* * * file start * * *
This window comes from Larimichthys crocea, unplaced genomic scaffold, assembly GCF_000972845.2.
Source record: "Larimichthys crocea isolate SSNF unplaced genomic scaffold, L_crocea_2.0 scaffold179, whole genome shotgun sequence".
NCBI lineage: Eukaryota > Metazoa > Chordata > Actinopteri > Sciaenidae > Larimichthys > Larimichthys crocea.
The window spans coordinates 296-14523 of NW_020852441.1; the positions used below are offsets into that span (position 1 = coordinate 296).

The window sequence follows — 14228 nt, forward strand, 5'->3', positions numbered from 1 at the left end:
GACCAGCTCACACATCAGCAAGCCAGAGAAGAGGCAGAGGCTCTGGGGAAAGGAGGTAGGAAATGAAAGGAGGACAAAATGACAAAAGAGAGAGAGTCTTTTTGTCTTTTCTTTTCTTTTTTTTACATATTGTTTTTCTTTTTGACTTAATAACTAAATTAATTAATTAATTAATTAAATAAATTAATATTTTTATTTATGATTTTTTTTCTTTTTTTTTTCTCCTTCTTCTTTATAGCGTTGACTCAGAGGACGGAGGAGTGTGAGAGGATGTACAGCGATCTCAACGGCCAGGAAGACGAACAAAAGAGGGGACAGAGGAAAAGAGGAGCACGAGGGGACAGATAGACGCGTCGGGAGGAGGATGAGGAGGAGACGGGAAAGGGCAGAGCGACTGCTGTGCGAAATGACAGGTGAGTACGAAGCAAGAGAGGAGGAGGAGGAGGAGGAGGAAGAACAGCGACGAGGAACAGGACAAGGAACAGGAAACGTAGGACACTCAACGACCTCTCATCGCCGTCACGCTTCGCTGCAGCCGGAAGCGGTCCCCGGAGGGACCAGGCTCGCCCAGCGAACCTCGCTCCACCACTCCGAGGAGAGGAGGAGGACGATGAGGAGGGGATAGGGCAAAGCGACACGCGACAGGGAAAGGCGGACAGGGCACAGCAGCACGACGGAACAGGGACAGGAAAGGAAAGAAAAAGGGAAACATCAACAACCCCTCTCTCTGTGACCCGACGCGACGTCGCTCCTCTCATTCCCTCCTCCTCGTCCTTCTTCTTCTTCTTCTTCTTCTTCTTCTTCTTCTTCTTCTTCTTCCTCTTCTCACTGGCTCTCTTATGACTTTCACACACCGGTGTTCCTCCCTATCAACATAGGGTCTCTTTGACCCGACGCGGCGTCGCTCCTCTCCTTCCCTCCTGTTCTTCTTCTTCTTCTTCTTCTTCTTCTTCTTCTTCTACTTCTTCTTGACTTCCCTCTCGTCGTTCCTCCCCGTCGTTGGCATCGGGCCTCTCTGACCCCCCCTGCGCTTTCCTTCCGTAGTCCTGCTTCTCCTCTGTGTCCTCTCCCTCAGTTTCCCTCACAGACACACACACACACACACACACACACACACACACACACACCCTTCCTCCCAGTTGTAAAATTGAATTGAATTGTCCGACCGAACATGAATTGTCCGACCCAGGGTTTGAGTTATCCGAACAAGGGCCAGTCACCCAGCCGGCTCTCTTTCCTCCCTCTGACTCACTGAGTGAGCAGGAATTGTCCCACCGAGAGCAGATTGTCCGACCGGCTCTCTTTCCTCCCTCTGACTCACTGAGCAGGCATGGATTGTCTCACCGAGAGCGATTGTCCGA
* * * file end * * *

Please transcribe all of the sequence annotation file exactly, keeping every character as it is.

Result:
This window comes from Larimichthys crocea, unplaced genomic scaffold, assembly GCF_000972845.2.
Source record: "Larimichthys crocea isolate SSNF unplaced genomic scaffold, L_crocea_2.0 scaffold179, whole genome shotgun sequence".
NCBI lineage: Eukaryota > Metazoa > Chordata > Actinopteri > Sciaenidae > Larimichthys > Larimichthys crocea.
The window spans coordinates 296-14523 of NW_020852441.1; the positions used below are offsets into that span (position 1 = coordinate 296).

The window sequence follows — 14228 nt, forward strand, 5'->3', positions numbered from 1 at the left end:
GACCAGCTCACACATCAGCAAGCCAGAGAAGAGGCAGAGGCTCTGGGGAAAGGAGGTAGGAAATGAAAGGAGGACAAAATGACAAAAGAGAGAGAGTCTTTTTGTCTTTTCTTTTCTTTTTTTTACATATTGTTTTTCTTTTTGACTTAATAACTAAATTAATTAATTAATTAATTAAATAAATTAATATTTTTATTTATGATTTTTTTTCTTTTTTTTTTCTCCTTCTTCTTTATAGCGTTGACTCAGAGGACGGAGGAGTGTGAGAGGATGTACAGCGATCTCAACGGCCAGGAAGACGAACAAAAGAGGGGACAGAGGAAAAGAGGAGCACGAGGGGACAGATAGACGCGTCGGGAGGAGGATGAGGAGGAGACGGGAAAGGGCAGAGCGACTGCTGTGCGAAATGACAGGTGAGTACGAAGCAAGAGAGGAGGAGGAGGAGGAGGAGGAAGAACAGCGACGAGGAACAGGACAAGGAACAGGAAACGTAGGACACTCAACGACCTCTCATCGCCGTCACGCTTCGCTGCAGCCGGAAGCGGTCCCCGGAGGGACCAGGCTCGCCCAGCGAACCTCGCTCCACCACTCCGAGGAGAGGAGGAGGACGATGAGGAGGGGATAGGGCAAAGCGACACGCGACAGGGAAAGGCGGACAGGGCACAGCAGCACGACGGAACAGGGACAGGAAAGGAAAGAAAAAGGGAAACATCAACAACCCCTCTCTCTGTGACCCGACGCGACGTCGCTCCTCTCATTCCCTCCTCCTCGTCCTTCTTCTTCTTCTTCTTCTTCTTCTTCTTCTTCTTCTTCTTCTTCCTCTTCTCACTGGCTCTCTTATGACTTTCACACACCGGTGTTCCTCCCTATCAACATAGGGTCTCTTTGACCCGACGCGGCGTCGCTCCTCTCCTTCCCTCCTGTTCTTCTTCTTCTTCTTCTTCTTCTTCTTCTTCTTCTACTTCTTCTTGACTTCCCTCTCGTCGTTCCTCCCCGTCGTTGGCATCGGGCCTCTCTGACCCCCCCTGCGCTTTCCTTCCGTAGTCCTGCTTCTCCTCTGTGTCCTCTCCCTCAGTTTCCCTCACAGACACACACACACACACACACACACACACACACACACACACCCTTCCTCCCAGTTGTAAAATTGAATTGAATTGTCCGACCGAACATGAATTGTCCGACCCAGGGTTTGAGTTATCCGAACAAGGGCCAGTCACCCAGCCGGCTCTCTTTCCTCCCTCTGACTCACTGAGTGAGCAGGAATTGTCCCACCGAGAGCAGATTGTCCGACCGGCTCTCTTTCCTCCCTCTGACTCACTGAGCAGGCATGGATTGTCTCACCGAGAGCGATTGTCCGA